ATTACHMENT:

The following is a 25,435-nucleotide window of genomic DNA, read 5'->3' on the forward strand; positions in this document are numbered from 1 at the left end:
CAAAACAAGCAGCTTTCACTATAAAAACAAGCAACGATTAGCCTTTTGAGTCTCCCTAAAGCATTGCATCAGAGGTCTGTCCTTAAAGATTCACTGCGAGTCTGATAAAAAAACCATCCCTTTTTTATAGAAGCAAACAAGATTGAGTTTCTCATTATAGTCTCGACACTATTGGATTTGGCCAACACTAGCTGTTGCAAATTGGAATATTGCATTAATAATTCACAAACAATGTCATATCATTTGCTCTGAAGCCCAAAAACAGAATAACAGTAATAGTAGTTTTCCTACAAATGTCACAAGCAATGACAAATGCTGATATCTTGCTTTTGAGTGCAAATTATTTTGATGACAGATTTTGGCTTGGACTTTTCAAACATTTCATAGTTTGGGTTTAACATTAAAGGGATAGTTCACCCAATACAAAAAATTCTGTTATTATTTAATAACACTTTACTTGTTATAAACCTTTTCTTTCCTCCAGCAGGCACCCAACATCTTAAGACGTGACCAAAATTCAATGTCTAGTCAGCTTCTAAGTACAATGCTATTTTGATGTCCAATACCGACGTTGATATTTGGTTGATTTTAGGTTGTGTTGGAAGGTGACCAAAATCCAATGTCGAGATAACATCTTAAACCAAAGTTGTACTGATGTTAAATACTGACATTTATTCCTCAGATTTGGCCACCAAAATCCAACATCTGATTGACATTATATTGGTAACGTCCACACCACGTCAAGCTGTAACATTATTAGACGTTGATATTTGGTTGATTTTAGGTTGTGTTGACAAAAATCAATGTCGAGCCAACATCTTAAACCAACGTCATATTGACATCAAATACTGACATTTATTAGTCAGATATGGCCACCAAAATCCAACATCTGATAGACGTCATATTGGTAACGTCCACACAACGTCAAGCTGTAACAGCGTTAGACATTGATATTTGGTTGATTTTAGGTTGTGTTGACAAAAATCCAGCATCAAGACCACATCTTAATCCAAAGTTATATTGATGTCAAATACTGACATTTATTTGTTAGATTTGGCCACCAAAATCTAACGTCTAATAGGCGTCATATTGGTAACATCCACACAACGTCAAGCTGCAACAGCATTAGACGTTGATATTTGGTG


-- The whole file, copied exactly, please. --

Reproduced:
The following is a 25,435-nucleotide window of genomic DNA, read 5'->3' on the forward strand; positions in this document are numbered from 1 at the left end:
CAAAACAAGCAGCTTTCACTATAAAAACAAGCAACGATTAGCCTTTTGAGTCTCCCTAAAGCATTGCATCAGAGGTCTGTCCTTAAAGATTCACTGCGAGTCTGATAAAAAAACCATCCCTTTTTTATAGAAGCAAACAAGATTGAGTTTCTCATTATAGTCTCGACACTATTGGATTTGGCCAACACTAGCTGTTGCAAATTGGAATATTGCATTAATAATTCACAAACAATGTCATATCATTTGCTCTGAAGCCCAAAAACAGAATAACAGTAATAGTAGTTTTCCTACAAATGTCACAAGCAATGACAAATGCTGATATCTTGCTTTTGAGTGCAAATTATTTTGATGACAGATTTTGGCTTGGACTTTTCAAACATTTCATAGTTTGGGTTTAACATTAAAGGGATAGTTCACCCAATACAAAAAATTCTGTTATTATTTAATAACACTTTACTTGTTATAAACCTTTTCTTTCCTCCAGCAGGCACCCAACATCTTAAGACGTGACCAAAATTCAATGTCTAGTCAGCTTCTAAGTACAATGCTATTTTGATGTCCAATACCGACGTTGATATTTGGTTGATTTTAGGTTGTGTTGGAAGGTGACCAAAATCCAATGTCGAGATAACATCTTAAACCAAAGTTGTACTGATGTTAAATACTGACATTTATTCCTCAGATTTGGCCACCAAAATCCAACATCTGATTGACATTATATTGGTAACGTCCACACCACGTCAAGCTGTAACATTATTAGACGTTGATATTTGGTTGATTTTAGGTTGTGTTGACAAAAATCAATGTCGAGCCAACATCTTAAACCAACGTCATATTGACATCAAATACTGACATTTATTAGTCAGATATGGCCACCAAAATCCAACATCTGATAGACGTCATATTGGTAACGTCCACACAACGTCAAGCTGTAACAGCGTTAGACATTGATATTTGGTTGATTTTAGGTTGTGTTGACAAAAATCCAGCATCAAGACCACATCTTAATCCAAAGTTATATTGATGTCAAATACTGACATTTATTTGTTAGATTTGGCCACCAAAATCTAACGTCTAATAGGCGTCATATTGGTAACATCCACACAACGTCAAGCTGCAACAGCATTAGACGTTGATATTTGGTG